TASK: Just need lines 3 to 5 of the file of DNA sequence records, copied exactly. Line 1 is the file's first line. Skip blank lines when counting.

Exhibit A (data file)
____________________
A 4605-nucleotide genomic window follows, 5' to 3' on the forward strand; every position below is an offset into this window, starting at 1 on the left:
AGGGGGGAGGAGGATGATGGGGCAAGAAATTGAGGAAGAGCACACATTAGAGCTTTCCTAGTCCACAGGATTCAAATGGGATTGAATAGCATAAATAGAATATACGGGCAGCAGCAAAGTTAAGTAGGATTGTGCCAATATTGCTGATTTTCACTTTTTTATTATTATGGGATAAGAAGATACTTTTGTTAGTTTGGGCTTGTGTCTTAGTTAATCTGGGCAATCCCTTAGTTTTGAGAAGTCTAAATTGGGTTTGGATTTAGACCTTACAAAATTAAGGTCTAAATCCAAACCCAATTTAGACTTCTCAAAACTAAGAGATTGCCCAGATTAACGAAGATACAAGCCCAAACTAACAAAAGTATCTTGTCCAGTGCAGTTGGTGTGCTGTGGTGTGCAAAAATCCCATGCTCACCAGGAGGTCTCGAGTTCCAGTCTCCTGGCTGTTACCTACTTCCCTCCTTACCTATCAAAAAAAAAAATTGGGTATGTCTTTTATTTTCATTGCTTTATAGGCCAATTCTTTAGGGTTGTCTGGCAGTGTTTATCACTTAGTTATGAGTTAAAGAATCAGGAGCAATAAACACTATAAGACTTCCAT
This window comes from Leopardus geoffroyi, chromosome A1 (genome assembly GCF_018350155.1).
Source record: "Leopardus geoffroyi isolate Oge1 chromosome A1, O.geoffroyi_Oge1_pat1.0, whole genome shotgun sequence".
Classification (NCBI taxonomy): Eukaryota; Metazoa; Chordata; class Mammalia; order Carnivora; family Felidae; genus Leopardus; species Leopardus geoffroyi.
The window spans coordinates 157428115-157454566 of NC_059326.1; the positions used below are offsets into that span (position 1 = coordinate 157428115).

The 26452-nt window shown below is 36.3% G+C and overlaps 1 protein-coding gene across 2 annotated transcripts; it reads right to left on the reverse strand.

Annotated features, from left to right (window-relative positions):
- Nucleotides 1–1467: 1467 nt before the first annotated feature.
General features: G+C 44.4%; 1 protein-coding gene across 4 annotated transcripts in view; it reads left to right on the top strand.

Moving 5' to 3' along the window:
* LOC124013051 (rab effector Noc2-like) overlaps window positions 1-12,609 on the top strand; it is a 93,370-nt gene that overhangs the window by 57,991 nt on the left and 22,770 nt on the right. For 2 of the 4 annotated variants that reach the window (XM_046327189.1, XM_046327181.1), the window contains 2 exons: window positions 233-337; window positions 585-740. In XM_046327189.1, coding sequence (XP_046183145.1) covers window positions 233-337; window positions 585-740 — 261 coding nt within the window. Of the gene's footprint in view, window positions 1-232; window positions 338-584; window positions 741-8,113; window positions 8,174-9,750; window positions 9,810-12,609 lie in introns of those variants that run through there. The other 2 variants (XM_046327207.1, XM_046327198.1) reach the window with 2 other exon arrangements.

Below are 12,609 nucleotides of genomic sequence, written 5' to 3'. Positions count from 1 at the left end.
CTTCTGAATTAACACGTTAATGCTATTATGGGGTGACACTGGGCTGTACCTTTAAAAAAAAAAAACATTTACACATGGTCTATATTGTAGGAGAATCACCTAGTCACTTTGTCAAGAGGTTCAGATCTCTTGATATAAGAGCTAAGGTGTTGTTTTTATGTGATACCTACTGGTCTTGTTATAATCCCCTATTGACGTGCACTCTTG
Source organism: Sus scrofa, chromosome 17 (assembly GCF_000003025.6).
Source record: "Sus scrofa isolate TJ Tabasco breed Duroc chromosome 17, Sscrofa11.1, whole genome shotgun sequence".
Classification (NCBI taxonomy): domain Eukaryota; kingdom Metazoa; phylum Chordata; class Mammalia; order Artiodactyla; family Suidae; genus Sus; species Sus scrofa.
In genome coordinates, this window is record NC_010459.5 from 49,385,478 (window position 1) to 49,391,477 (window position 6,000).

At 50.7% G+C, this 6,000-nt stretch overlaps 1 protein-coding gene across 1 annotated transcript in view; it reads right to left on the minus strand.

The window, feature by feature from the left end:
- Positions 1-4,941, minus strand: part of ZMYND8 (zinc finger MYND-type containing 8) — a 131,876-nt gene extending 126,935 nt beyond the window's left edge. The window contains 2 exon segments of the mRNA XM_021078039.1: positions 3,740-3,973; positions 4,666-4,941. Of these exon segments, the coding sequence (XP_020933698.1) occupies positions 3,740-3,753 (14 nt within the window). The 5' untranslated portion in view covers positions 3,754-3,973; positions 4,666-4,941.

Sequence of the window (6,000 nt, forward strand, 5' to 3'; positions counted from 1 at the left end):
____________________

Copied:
This window comes from Leopardus geoffroyi, chromosome A1 (genome assembly GCF_018350155.1).
Source record: "Leopardus geoffroyi isolate Oge1 chromosome A1, O.geoffroyi_Oge1_pat1.0, whole genome shotgun sequence".
Classification (NCBI taxonomy): Eukaryota; Metazoa; Chordata; class Mammalia; order Carnivora; family Felidae; genus Leopardus; species Leopardus geoffroyi.